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Is Overpaying Your Credit Card a Bad Idea?

What Happens if You Overpay Your Credit Card?
Jason Steele
Jason SteeleUpdated October 21, 2022
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Editor’s note: Lantern by SoFi seeks to provide content that is objective, independent and accurate. Writers are separate from our business operation and do not receive direct compensation from advertisers or partners. Read more about our Editorial Guidelines and How We Make Money.
If you accidentally overpay your credit card, or a refund comes through right after you’ve paid your bill in full, you’ll end up with a negative account balance. This presents an unusual situation: Your credit card company actually owes you money.Is this a bad thing? Is it a good thing? Actually, it’s neither. There are no penalties for having a negative balance. On the other hand, there are no benefits — like a credit score boost or higher credit limit — either. Here’s a closer look at how overpayment can happen, how it affects your credit card account, and what to do about it.

How Can You Overpay Your Credit Card?

There are actually several different ways you can end up overpaying your card, some through no fault of your own. Here are some of the most common scenarios.

Manual Payments

Generally, the way credit cards work is that you have an option for how much you want to pay by the payment due date — the full amount, the minimum balance, or a custom amount. The custom amount option allows you to choose an amount somewhere in-between the minimum and the full balance amount. However, it also introduces the possibility for human error. You might accidentally add an extra digit or key in one wrong number. If you overpay your card, you’ll end up with a negative balance. For example, if you owe $458 and you pay $558, you’ll have a -$100 card balance.

Making Manual Payments After Setting up Automatic Payments

Autopay saves you from having to worry about remembering to make your credit card payments on time. However, If you forget that you have autopay turned on, or you’re simply eager to pay down your balance, you might end up making a manual payment. If you make a manual payment on or very close to the payment due date, the credit card company will still likely deduct the full balance as scheduled, leading to an overpayment.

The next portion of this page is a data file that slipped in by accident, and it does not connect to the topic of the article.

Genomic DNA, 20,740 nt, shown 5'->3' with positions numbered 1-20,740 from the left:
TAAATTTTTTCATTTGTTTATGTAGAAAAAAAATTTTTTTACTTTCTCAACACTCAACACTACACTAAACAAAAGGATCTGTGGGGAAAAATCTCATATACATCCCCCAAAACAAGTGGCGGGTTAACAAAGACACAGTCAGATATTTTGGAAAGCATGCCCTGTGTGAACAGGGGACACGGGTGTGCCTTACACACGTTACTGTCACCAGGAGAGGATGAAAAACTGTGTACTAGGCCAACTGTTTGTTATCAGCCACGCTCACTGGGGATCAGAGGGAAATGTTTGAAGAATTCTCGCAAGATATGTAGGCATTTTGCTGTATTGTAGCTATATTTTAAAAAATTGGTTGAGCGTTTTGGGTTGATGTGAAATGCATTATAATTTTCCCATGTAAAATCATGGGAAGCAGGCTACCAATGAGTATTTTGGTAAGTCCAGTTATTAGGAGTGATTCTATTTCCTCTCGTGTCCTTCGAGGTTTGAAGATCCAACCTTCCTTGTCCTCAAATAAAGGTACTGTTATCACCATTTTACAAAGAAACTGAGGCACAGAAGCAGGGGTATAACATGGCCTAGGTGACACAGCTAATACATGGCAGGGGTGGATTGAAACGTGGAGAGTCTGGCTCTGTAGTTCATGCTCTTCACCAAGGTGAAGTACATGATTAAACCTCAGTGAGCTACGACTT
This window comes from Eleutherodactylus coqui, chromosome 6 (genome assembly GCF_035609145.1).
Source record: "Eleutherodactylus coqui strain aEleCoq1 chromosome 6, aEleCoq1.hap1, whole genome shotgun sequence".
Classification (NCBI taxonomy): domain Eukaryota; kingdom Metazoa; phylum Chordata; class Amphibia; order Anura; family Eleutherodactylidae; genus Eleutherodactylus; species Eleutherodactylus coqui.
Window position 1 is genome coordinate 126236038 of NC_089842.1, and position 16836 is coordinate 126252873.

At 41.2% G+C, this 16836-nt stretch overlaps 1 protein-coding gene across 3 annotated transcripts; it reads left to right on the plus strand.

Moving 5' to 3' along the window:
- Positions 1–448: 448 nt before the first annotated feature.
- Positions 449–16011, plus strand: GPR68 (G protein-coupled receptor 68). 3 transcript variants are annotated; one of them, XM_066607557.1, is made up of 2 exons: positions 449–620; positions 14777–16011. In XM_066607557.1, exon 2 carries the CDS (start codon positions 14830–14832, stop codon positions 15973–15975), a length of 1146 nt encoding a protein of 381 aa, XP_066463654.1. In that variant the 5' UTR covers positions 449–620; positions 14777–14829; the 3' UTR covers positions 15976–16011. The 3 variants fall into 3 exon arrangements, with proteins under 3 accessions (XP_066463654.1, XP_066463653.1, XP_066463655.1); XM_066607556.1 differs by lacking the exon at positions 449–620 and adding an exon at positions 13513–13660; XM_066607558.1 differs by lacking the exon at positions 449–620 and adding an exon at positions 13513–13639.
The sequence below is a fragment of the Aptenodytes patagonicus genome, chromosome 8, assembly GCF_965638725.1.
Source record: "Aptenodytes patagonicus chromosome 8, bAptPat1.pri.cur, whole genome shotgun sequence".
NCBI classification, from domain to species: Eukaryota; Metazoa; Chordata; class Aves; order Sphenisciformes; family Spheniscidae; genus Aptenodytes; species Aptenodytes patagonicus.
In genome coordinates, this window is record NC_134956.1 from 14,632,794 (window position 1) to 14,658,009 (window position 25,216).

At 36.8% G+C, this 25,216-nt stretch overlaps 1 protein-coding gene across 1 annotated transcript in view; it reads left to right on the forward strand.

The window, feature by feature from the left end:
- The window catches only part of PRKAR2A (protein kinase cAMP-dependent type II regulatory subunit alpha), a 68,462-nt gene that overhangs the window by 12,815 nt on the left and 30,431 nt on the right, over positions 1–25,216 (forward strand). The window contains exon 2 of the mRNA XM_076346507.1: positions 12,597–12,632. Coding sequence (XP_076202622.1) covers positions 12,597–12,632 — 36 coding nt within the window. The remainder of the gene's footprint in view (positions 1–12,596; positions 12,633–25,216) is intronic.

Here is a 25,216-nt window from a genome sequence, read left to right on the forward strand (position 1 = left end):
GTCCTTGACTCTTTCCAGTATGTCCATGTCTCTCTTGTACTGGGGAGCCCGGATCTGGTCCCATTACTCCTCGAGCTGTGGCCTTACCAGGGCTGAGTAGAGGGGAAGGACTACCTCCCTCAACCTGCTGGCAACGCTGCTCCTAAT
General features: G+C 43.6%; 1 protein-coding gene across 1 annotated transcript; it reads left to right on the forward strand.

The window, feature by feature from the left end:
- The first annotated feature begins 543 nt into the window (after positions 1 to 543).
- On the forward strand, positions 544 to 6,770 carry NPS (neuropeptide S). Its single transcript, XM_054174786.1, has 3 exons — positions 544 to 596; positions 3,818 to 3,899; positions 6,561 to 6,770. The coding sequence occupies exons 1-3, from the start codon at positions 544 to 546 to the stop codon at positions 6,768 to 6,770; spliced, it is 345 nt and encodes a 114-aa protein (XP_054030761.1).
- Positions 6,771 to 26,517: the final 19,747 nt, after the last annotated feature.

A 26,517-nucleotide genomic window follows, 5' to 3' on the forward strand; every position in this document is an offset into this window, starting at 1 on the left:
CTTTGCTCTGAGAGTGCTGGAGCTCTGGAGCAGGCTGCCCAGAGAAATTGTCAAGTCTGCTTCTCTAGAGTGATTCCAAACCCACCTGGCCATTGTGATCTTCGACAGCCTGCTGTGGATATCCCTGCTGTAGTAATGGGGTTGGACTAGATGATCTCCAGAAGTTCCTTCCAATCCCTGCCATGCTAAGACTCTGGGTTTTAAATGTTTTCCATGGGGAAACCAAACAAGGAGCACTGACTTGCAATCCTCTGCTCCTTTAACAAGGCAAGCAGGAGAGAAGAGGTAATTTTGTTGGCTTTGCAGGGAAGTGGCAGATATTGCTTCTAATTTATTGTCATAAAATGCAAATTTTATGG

Refunds and Credits

Getting a credit card refund is another common way to end up overpaying your credit card. For example, let’s say you buy a pair of sneakers in July, then pay that month’s credit card balance (which includes the sneaker charge) in full. However, you never wear the sneakers, so in August you decide to return them to the store. If the refund is more than your current credit card balance, you would end up with a negative balance.A similar situation can also occur if you have a rewards credit card. Some rewards cards provide benefits in the form of statement credits. If you earn a credit toward your balance, it could potentially result in an overpayment if the credit is more than your current card balance.

Steps to Take After Overpaying Your Credit Card

If you realize that you’ve overpaid your credit card, there’s no need to panic. The money is still yours. Plus, there are some simple ways to fix the situation. 

Leaving the Negative Balance to Roll Over to the Next Month

The simplest solution is to think of your overpayment as a prepayment on future expenses. Just continue using your credit card for new purchases as usual, and the negative balance will be resolved without you having to do anything special. As an upside, you will owe less on the next month’s statement because you started with a credit.

Asking for a Refund

If you would prefer to get the money back, you can ask your credit card issuer to send it to you. Federal regulation requires creditors to reply to a refund request within seven business days of receiving it. You can typically make your request online, by phone, or by letter. Refunds may be issued in the form of cash, check, money order, or direct deposit. You may also want to keep in mind that even if you don’t ask for a refund, your credit card company is required to issue a refund if you don’t make any other purchases or use up the credit for more than six months.